Surprise! Fournette is third on the list, though he would be first if we increased the minimum target cutoff from 20 to 25. Teammate Jones tops the list, and Jones and Fournette combined for seven dropped micro-passes. While Tom Brady spent the tail end of his Patriots career flinging efficient flare passes to James White and Rex Burkhead, the Buccaneers’ offense wasn’t built for that. Fortunately, it was built for other things.
The cover of Running Backs Drafted Too High That Teams Feel Compelled to Force-Feed the Ball To Magazine (it’s a niche publication) often features Gordon and Fournette.
Davis was stuck trying to do Christian McCaffrey-type stuff. He played well, but despite what the “Running Backs Don’t Matter” nerd-bullies try to tell you, there is a significant difference between someone like McCaffrey and Davis. However, it just doesn’t jibe with the financial and reputation differences between them.
Conner’s presence allows us to segue smoothly to the wide receivers, where some Steelers will come up a few times.
Deebo Samuel and the top WRs on micro-passes
Here are the wide receivers who caught the most passes behind the line of scrimmage in 2020:
- Robert Woods, Los Angeles Rams: 30 receptions
- Davante Adams, Green Bay Packers: 30 receptions
- JuJu Smith-Schuster, Pittsburgh Steelers: 24 receptions
- Curtis Samuel, Carolina Panthers: 22 receptions
- DeAndre Hopkins, Arizona Cardinals: 22 receptions
- Keenan Allen, Los Angeles Chargers: 21 receptions
- Deebo Samuel, San Francisco 49ers: 21 receptions
- Diontae Johnson, Pittsburgh Steelers: 20 receptions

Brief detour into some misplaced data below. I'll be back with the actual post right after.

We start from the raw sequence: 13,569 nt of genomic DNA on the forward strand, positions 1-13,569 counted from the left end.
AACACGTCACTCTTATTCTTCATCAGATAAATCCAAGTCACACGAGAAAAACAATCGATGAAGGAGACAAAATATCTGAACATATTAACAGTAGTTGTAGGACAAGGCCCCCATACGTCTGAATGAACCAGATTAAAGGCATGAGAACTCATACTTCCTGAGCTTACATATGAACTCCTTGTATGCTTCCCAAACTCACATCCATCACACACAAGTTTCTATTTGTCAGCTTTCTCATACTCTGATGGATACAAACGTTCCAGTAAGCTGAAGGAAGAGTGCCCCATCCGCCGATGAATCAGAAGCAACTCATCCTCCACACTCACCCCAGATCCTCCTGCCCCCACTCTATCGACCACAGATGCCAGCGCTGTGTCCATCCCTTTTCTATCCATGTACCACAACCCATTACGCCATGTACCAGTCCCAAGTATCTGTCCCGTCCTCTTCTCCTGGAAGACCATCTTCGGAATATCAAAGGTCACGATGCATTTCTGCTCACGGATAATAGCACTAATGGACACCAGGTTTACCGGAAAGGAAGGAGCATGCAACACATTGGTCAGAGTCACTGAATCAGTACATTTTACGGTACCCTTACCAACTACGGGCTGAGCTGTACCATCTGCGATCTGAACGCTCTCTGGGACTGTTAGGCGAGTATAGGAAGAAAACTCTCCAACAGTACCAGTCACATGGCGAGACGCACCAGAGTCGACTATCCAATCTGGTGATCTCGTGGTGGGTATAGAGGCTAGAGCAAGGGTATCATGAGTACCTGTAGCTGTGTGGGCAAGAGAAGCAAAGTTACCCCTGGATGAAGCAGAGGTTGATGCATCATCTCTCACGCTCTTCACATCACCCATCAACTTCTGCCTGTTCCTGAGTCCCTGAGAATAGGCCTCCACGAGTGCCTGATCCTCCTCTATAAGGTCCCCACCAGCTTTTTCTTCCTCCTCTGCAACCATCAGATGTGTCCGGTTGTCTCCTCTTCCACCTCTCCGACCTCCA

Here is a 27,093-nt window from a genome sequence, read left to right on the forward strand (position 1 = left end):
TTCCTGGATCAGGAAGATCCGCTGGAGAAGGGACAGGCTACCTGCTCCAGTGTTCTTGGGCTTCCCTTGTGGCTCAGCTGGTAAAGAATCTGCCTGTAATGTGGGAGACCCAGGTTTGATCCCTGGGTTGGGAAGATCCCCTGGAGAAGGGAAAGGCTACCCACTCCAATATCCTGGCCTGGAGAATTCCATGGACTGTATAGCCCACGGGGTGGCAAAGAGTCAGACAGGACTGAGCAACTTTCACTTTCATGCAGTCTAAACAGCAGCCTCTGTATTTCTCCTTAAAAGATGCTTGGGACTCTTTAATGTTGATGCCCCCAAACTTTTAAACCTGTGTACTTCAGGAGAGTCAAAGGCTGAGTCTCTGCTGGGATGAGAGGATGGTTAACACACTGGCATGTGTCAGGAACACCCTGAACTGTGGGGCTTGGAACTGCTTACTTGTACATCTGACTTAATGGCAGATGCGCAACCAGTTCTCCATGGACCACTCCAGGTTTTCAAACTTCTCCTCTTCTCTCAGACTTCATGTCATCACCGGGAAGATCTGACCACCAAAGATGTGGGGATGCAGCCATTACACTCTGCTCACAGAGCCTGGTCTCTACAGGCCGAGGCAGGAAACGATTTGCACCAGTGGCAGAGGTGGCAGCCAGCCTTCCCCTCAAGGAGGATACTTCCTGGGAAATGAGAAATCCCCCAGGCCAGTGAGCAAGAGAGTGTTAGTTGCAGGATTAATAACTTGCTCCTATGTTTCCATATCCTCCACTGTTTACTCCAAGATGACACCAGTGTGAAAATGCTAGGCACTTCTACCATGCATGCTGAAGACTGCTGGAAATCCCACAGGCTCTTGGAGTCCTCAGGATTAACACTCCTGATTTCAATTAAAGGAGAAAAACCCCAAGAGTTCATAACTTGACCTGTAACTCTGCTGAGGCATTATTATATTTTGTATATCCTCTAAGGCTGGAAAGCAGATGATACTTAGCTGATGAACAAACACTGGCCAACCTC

- Antonio Brown, Tampa Bay Buccaneers: 19 receptions
- Cooper Kupp, Los Angeles Rams: 18 receptions
- Darnell Mooney, Chicago Bears: 18 receptions
Coaches from the Sean McVay family tree love their wide receiver screens and quick-flat concepts. The presence of Woods, Adams, Kupp, and (really) Deebo Samuel on the list above demonstrates that. Of course, Adams is excellent at just about everything. Woods may be so underrated he’s overrated, but he’s an excellent possession receiver, blocker, and general multi-tool.
Antonio Brown caught a lot of “let’s make sure he’s involved” screens. Kliff Kingsbury ordered lots of screens to Hopkins early in the season. That was before he found out they weren’t working because the defense saw Nuk lined up in a trips-left formation with two likely blockers and said, “Hmmm…” Carolina asked Curtis Samuel to take a little of the McCaffrey heat off Davis.
Deebo Samuel gets top billing because he only played seven games, meaning he caught three passes behind the line of scrimmage per game. In addition, he led all wide receivers with 229 yards on passes behind the line of scrimmage.
Here are the top receivers in yards per attempt (minimum 10 attempts):
- Jamison Crowder, New York Jets: 11.4 yards per reception
- Mecole Hardman, Kansas City Chiefs: 10.9 yards per reception
- Deebo Samuel, San Francisco 49ers: 10.9 yards per reception
- Chase Claypool, Pittsburgh Steelers: 9.4 yards per reception
- Michael Gallup, Dallas Cowboys: 9.3 yards per reception
Crowder is a fine player who happened to take a swing pass 69 yards for a touchdown among his 10 catches behind the line of scrimmage. For this reason, it’s essential to be careful when granulating data down to the 10-sample level.
We all know what Hardman is capable of in Kansas City’s offense. (Tyreek Hill averaged 7.2 yards per micro-pass on 19 targets). Deebo Samuel was producing about 33 yards per game on Kyle Shanahan’s intricate micro-passing concepts when healthy, which is remarkable.
Here are the least efficient wide receivers on passes behind the line of scrimmage:
- Christian Kirk, Arizona Cardinals: 2.8 yards per reception